On Fox, WSJ's Gerry Baker says the media isn't skeptical enough of climate reports

Fox anchor: “These reports from the IPCC, when they come out, it really is amazing just how the media does seem to speak in lockstep about the results”

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Citation From the August 10, 2021, edition of Fox News' America Reports

DANA PERINO (ANCHOR): On the heels of a dire report on climate change by the United Nations, The Wall Street Journal's Gerry Baker is calling out journalists on the issue, saying instead of seeking various opinions on it, reporters just aspire to be part of the authoritative expert class. Quote: “My beef here isn't mainly with climate extremism itself. I'm no climate scientist. I'm confident the planet is warning and that evasive action would be smart. My concern is with the way these topics are now almost universally reported by the news media. ‘Reported' is a misnomer." Gerry joins us now. He is also host of the Wall Street Journal at Large with Gerry Baker on the Fox Business Network. So I started my career on Capitol Hill working as a spokesperson for the chairman of the Energy & Power Subcommittee, this is back in 1995, '96. And these reports from the IPCC, when they come out, it really is amazing just how the media does seem to speak in lockstep about the results. 

GERRY BAKER (WALL STREET JOURNAL): Absolutely, Dana. There is no attempt to question, to challenge, there's no skepticism. The reports are just going to retell completely. And by the way, it's not just the IPCC report, which we've got this week. It's the entire media establish now is so completely invested in the idea of climate change that every single event that happens is given as proof of climate change. You know, as far as I know, we've had extreme weather conditions in the world for thousands of years. You know, 1935, half a million Chinese died in floods. But now, every single time there is a flood, there's a wildfire, there's a period of hot weather, there's a period of cold weather, there's ice, there's snow, there's rain, there's wind, everything is attributed to climate change. And that's just a form of extremism itself. But that's way the media works, because the media no longer reports, no longer try to get at the facts, no longer approach anything with any degree of curiosity. They see themselves as kind of proselytizers, as propagandists, as people whose role is to promote a view rather than actually to examine and to interrogate it.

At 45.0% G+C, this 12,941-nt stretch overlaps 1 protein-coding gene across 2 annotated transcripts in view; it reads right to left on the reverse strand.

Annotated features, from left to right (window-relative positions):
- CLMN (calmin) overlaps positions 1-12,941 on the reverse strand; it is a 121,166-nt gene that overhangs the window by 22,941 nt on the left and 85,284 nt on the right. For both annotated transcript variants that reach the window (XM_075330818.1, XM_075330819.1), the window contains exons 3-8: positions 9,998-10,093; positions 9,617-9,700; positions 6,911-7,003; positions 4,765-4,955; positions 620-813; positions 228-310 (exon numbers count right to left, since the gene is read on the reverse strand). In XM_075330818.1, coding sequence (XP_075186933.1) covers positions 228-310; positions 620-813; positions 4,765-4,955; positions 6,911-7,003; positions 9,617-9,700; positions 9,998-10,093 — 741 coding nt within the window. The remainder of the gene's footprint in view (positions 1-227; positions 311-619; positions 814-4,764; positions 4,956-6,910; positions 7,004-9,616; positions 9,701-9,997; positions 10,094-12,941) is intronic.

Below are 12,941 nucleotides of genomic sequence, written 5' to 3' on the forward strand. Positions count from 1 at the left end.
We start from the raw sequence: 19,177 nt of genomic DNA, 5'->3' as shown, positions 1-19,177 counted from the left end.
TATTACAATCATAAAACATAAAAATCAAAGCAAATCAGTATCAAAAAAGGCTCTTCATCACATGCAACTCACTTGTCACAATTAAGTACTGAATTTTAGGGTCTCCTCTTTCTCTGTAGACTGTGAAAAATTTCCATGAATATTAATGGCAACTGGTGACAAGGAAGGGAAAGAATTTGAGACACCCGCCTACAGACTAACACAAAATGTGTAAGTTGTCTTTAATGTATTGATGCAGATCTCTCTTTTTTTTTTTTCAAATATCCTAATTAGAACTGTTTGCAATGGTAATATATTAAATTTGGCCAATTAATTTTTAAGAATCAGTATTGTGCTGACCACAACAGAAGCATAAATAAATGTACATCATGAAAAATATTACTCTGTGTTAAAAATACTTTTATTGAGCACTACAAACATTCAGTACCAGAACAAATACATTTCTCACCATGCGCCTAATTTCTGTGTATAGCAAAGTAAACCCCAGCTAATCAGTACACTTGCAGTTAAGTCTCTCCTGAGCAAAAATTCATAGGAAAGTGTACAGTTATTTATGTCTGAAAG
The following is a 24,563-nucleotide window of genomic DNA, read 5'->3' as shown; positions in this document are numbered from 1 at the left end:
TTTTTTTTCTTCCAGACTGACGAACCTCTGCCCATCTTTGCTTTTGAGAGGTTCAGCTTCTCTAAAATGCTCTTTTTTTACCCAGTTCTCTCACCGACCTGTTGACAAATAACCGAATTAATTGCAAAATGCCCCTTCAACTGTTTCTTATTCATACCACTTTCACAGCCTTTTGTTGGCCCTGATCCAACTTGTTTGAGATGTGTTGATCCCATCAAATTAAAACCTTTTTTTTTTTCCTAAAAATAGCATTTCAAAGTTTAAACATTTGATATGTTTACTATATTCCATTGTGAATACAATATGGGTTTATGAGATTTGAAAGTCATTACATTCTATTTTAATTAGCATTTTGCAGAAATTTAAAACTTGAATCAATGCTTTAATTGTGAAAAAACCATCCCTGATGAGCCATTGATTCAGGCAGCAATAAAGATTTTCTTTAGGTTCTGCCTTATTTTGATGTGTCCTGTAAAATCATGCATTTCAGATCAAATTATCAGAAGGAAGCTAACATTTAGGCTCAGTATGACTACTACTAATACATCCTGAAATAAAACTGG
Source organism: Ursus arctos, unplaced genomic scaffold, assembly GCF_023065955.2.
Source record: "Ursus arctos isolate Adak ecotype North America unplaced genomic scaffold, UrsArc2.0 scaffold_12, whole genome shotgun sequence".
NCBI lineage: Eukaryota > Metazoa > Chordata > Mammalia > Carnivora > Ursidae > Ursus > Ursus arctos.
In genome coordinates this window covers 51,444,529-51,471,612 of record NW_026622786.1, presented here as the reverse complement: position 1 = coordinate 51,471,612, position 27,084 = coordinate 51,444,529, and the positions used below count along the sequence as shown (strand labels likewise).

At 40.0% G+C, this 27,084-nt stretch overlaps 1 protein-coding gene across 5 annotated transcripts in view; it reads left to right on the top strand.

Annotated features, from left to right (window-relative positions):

PERINO: Here's an example of one of the headlines in The New York Times“Is this the end of summer as we've known it?" And you can understand, you see the extreme weather and now we can see it from all over the world, especially what's happening in Greece. And I understand that, but there's very little coverage also of what countries are actually doing to deal with it. It's not just about reducing emissions, of which America is actually doing pretty well on that front. It's about using some of these monies to do things like improving the infrastructure that we have in smart ways in order to adapt. 

BAKER: Yeah, it's a good point. That headline in The New York Times is a classic, as I said in the column, when, you know, “Is this the end of summer as we've known it?" Whenever you see a headline in a newspaper that has a question, you always know the answer is no. It's like, you know, it's like, “Are we all going to be vegans?" or, “Is this the beginning of a new era for the New York Jets?" You know the answer is no. Exactly, there is this alarmism -- people are invested in this. You know, it's very interesting and I think they're institutionally invested, these media organizations. The New York Times has many, many, many more climate reporters than it has energy reporters. So when you do that, you know it's like the old phrase, “Well, when your only tool is a hammer, you tend to see every problem as a nail." That's the way in which the entire media institutions, governmental institutions in much of the world, are organized. They are organized to take climate change, the most extreme version of climate -- and again, I don't dispute that we have climate change. And I don't dispute that, as you say, we need to invest in infrastructure and do a better job. And also as you say, Dana, the U.S., ironically, is making great progress in reducing carbon emissions, but this doesn't fit the narrative. So the narrative is always about the most extreme threat, the most extreme damage, the world's going to burn in 10 years' time unless we completely change everything we do.